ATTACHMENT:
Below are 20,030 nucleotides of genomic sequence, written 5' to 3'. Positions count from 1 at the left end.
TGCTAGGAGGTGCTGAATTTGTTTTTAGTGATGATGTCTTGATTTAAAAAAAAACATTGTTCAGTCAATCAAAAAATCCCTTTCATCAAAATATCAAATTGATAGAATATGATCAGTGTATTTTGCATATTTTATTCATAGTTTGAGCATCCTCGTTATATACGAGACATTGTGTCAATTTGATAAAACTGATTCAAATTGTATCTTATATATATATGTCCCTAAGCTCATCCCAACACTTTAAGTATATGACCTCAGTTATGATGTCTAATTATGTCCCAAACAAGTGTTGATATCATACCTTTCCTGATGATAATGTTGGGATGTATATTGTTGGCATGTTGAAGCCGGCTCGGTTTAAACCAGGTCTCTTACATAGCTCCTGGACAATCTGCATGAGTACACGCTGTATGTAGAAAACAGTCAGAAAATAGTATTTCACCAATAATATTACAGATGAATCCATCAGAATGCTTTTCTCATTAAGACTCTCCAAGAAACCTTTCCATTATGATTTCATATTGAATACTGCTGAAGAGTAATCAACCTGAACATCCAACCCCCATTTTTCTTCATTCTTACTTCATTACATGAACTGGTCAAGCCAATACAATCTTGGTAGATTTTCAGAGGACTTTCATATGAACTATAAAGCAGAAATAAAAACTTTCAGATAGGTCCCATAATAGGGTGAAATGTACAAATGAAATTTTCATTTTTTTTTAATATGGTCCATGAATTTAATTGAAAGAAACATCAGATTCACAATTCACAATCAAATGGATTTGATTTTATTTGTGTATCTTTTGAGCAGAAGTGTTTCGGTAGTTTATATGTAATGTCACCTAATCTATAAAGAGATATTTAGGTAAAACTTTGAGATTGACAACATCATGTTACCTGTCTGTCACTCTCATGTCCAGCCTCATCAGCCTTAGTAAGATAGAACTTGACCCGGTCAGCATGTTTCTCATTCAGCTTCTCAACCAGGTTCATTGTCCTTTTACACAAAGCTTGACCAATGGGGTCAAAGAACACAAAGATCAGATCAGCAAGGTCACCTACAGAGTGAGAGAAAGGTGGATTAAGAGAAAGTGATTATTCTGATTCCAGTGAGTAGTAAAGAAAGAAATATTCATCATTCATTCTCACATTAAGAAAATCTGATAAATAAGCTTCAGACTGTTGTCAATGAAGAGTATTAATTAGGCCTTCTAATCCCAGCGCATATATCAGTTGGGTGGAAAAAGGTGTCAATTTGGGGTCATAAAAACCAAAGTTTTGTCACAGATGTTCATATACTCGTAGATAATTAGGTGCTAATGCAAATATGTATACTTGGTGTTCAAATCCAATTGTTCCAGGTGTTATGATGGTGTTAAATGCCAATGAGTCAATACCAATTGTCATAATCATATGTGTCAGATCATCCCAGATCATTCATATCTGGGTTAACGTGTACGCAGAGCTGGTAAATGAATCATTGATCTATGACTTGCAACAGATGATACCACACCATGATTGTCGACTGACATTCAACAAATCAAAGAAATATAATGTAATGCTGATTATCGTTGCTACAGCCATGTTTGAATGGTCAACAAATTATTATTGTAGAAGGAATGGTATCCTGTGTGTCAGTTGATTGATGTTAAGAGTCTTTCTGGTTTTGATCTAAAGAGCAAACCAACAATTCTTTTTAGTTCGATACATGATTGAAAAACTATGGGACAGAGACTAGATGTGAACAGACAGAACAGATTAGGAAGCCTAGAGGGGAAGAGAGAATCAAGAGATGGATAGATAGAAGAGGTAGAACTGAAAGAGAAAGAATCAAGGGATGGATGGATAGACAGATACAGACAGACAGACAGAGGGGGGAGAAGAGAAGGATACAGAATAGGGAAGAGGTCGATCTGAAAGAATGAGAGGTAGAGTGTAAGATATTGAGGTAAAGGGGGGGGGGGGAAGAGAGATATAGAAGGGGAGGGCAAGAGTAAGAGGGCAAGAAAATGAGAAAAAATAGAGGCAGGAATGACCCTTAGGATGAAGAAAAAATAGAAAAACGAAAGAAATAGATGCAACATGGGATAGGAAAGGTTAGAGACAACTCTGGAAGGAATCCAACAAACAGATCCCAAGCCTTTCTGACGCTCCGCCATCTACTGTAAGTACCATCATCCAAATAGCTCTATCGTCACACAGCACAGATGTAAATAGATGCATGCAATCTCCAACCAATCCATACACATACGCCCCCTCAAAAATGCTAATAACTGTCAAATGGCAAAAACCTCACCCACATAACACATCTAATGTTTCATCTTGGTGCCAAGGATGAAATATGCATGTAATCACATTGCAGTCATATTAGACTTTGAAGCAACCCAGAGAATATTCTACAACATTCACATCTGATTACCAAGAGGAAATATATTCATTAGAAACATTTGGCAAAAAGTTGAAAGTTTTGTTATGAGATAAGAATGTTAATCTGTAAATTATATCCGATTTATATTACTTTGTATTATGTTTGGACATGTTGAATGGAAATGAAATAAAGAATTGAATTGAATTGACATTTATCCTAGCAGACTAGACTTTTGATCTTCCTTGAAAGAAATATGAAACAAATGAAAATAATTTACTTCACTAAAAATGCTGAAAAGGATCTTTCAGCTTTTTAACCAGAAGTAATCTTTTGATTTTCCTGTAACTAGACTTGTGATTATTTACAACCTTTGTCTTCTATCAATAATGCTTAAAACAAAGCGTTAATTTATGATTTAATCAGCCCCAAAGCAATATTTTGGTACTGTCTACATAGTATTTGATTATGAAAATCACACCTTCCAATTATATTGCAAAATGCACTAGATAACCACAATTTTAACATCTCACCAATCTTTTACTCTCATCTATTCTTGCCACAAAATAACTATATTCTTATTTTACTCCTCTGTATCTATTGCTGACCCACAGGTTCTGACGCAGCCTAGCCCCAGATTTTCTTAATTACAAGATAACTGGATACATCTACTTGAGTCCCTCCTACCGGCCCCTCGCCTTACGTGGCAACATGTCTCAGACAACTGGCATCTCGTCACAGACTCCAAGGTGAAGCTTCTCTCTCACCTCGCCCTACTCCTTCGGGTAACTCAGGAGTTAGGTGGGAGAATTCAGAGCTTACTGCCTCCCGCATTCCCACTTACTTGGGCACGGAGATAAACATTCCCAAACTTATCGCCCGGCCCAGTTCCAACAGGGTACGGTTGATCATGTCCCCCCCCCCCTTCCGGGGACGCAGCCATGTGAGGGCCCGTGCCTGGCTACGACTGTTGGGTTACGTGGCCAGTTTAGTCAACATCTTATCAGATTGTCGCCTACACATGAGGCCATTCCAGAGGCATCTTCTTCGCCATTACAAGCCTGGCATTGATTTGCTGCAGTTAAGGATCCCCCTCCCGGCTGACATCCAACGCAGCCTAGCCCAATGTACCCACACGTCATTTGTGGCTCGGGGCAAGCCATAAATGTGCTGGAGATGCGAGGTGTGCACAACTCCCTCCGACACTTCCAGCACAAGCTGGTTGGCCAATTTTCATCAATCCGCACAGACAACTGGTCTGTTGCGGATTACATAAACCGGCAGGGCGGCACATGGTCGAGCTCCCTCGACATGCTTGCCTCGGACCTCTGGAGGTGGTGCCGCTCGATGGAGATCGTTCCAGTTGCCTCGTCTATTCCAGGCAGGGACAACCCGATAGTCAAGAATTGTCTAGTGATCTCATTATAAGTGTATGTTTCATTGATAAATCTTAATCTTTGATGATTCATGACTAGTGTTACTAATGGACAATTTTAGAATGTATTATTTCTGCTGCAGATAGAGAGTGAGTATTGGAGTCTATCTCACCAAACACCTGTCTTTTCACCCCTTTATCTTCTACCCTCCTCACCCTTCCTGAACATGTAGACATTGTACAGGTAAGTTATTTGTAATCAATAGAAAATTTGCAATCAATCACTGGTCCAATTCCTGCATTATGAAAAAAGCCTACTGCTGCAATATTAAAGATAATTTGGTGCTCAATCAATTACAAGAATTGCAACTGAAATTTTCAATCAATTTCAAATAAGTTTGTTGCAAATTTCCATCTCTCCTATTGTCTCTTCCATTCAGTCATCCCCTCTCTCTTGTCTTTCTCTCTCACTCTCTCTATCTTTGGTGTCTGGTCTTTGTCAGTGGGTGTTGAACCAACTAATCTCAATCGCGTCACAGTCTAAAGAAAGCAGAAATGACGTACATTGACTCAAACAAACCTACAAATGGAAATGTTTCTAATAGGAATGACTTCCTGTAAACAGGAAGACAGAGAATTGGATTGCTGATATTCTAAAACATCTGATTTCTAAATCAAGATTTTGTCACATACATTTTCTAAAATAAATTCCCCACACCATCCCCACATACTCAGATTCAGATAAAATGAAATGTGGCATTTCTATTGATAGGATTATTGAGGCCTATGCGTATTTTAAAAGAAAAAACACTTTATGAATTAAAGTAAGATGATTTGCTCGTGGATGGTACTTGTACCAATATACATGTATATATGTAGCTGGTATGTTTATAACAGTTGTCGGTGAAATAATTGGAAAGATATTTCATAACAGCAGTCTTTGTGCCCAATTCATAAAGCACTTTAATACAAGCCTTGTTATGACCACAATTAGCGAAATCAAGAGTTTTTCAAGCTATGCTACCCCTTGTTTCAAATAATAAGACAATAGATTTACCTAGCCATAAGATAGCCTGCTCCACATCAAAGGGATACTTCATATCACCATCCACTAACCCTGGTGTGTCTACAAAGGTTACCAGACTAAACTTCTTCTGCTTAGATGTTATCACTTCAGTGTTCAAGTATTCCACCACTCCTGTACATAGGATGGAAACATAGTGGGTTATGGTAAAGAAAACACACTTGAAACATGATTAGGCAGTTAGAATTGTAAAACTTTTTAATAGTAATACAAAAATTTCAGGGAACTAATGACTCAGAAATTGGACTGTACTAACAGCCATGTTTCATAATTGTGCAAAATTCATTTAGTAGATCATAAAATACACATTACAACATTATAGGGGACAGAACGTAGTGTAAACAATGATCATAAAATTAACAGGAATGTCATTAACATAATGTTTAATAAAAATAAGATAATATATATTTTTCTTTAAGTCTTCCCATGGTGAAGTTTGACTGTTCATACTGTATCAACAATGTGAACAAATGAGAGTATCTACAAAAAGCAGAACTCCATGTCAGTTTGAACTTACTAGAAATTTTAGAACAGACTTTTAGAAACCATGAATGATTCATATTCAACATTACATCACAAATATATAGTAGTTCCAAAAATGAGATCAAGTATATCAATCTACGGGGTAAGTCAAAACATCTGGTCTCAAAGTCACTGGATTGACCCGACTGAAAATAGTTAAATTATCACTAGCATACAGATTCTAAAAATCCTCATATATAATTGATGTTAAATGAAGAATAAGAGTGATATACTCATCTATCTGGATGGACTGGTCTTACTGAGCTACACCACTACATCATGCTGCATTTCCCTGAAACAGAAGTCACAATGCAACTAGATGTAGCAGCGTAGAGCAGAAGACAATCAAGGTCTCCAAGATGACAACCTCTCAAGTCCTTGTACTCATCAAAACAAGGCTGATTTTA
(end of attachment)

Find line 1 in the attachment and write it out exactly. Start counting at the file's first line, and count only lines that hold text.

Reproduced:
Below are 20,030 nucleotides of genomic sequence, written 5' to 3'. Positions count from 1 at the left end.